This is not the best way of doing it but is one way that I like.
So as a developer some times I need to spin up a quick VM with some default software already installed do my job and then destroy it to delete costs.
- (GCP) Google Cloud Platform account
- A project in GCP
- Terraform installed locally
- Git version control installed locally
You also need GCP Enabled APIs
- Compute Engine — VM Instance
- Identity Aware Proxy
What is terraform
Terraform is an infrastructure as code (IaC) tool that allows you to build, change, and version infrastructure safely and efficiently. This includes low-level components such as compute instances, storage, and networking, as well as high-level components such as DNS entries, SaaS features, etc. Terraform can manage both existing service providers and custom in-house solutions.
Create a VM in GCP
Let start writing down the terraform code for our VM.
First, we need to declare the provider, in our case is GCP.
Then we need to specify the VM machine resource that we want
Now our machine needs a network resource, let’s create one and add it to the VM.
the access_config is needed to open all egress connections, it will allow us to download the docker certificates later on.
Now we are ready to apply the changes with the command terraform apply, it will show you everything that will be created and ask for confirmation. Type yes and press enter.
All seems to be ready, but how can we check? The GCP VM has an easy way of connecting to the VM via SSH directly from the GCP console, let’s try it.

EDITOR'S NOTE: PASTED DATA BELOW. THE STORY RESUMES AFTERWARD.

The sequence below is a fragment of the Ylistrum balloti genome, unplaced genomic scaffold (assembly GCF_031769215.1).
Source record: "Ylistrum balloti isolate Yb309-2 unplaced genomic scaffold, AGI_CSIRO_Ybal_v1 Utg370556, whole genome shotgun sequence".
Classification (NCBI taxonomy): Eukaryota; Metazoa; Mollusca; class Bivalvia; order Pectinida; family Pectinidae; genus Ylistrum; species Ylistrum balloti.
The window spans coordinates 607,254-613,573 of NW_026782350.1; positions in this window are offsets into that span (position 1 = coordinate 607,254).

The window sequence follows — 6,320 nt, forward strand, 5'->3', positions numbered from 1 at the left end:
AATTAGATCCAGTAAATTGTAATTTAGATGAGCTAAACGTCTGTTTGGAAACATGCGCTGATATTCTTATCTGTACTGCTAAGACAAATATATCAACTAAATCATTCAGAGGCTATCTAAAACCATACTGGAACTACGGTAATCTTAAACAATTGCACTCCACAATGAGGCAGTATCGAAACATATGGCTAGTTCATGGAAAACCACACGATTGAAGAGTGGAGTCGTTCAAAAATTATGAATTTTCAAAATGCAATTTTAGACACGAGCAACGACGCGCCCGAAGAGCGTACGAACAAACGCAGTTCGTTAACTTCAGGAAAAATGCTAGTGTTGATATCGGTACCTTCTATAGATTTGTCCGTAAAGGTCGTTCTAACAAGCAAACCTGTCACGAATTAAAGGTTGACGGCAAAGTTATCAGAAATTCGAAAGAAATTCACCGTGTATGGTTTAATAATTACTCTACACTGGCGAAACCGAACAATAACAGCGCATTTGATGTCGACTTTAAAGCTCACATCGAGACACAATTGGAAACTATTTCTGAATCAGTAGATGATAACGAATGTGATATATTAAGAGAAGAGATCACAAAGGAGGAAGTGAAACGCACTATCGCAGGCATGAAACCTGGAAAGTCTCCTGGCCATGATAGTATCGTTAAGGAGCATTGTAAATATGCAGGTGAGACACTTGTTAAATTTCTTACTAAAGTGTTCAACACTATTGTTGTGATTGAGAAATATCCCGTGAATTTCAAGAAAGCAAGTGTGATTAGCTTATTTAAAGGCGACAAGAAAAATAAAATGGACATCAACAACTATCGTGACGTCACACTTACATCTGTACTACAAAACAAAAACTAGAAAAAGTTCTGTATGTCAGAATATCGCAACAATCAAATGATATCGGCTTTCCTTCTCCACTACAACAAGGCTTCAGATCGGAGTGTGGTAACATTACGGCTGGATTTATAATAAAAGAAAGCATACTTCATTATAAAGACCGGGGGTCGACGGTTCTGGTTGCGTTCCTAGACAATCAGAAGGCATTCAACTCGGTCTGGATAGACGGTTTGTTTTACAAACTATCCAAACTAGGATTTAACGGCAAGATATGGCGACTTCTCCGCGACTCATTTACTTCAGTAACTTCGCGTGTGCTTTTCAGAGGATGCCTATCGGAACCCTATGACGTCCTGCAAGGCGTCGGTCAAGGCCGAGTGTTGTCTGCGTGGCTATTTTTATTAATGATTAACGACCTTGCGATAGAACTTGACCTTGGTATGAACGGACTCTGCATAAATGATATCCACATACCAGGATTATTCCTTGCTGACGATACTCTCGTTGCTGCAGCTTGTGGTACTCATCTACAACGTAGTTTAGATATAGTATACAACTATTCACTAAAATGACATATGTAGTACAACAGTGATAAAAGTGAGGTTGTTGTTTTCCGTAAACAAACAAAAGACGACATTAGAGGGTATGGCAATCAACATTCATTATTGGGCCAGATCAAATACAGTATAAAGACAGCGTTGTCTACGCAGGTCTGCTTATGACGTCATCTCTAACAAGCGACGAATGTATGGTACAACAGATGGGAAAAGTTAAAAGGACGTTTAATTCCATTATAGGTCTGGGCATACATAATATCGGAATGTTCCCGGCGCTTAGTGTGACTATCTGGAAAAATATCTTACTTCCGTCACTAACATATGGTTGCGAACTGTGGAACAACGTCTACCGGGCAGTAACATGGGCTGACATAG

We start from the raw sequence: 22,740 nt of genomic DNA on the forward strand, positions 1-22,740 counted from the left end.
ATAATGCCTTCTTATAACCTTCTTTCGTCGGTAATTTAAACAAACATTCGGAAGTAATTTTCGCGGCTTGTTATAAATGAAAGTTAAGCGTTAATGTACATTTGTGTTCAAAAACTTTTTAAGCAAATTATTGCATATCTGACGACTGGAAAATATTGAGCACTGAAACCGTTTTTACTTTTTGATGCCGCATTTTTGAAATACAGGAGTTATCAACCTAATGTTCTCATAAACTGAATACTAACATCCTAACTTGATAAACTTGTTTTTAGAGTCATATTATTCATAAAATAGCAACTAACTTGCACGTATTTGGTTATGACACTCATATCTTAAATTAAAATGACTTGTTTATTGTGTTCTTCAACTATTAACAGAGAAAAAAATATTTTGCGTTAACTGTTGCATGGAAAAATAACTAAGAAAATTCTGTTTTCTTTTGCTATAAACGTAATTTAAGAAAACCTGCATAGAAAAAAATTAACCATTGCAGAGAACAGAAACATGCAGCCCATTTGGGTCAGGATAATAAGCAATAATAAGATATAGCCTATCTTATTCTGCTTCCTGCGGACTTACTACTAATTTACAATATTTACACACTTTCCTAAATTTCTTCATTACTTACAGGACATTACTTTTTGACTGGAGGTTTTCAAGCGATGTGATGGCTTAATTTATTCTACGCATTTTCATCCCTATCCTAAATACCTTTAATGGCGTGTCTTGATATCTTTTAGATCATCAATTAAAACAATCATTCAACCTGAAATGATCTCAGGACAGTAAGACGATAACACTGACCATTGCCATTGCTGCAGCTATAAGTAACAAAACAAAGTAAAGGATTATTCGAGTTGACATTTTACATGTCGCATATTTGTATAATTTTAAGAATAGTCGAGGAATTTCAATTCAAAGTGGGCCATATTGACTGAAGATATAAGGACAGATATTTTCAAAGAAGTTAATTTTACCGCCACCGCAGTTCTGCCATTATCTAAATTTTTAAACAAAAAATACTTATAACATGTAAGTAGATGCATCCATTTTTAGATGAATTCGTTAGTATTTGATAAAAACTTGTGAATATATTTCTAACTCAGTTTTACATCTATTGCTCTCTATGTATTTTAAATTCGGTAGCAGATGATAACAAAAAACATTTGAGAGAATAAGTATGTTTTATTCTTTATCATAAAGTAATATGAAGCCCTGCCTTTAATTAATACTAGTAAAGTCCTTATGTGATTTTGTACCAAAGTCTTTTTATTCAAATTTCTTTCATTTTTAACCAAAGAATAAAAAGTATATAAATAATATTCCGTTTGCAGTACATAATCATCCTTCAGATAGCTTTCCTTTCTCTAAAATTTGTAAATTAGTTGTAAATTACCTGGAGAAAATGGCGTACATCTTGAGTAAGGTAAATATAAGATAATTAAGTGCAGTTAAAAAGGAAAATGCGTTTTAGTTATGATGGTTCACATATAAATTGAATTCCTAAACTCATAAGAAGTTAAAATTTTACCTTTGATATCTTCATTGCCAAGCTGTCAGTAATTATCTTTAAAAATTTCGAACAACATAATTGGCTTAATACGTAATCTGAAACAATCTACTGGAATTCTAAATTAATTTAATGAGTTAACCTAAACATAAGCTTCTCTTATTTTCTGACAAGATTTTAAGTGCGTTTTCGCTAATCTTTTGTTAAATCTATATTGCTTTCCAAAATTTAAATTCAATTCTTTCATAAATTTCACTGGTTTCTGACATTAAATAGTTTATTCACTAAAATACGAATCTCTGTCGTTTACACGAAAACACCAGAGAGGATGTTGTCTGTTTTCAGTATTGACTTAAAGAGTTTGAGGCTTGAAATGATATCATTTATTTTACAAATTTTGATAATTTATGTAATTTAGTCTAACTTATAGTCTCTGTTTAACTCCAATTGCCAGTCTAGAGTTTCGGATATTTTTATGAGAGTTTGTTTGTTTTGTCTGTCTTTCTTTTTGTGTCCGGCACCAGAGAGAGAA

It seems that is not working, what could it be?
Well we need to configure the firewall to allow ingress SSH connections on port 22
Let’s Try Again. terraform apply.
And voila we have a direct SSH connection to our newly created VM Instance
Install docker as the VM is being created
So let’s see what we need, let’s use our SSH connection and simulate the installation on our freshly created VM.
Here is the official docker installation in ubuntu
Let’s try to install this manually from the SSH connection
Ok, so the above script should work. Now we need to find a way to execute it automatically after the VM is created.
Save the script to a .sh file and reference it to the metadata_startup_script like so:
Now let’s delete the VM and recreate it so that we will have the clean VM with Ubuntu. To do this we will use terraform destroy that will delete everything in our
main.tf file. Don’t worry, this is the way terraform is meant to be used ( NOT ALL THE TIME but often ).
use those 2 commands in sequence:
Let’s use the SSH to check if we have docker.
Hurray, we have a fresh VM with docker installed and ready to be used as we need.
Give it a round of applause if you like it.
Thank you for reading.
Have a nice day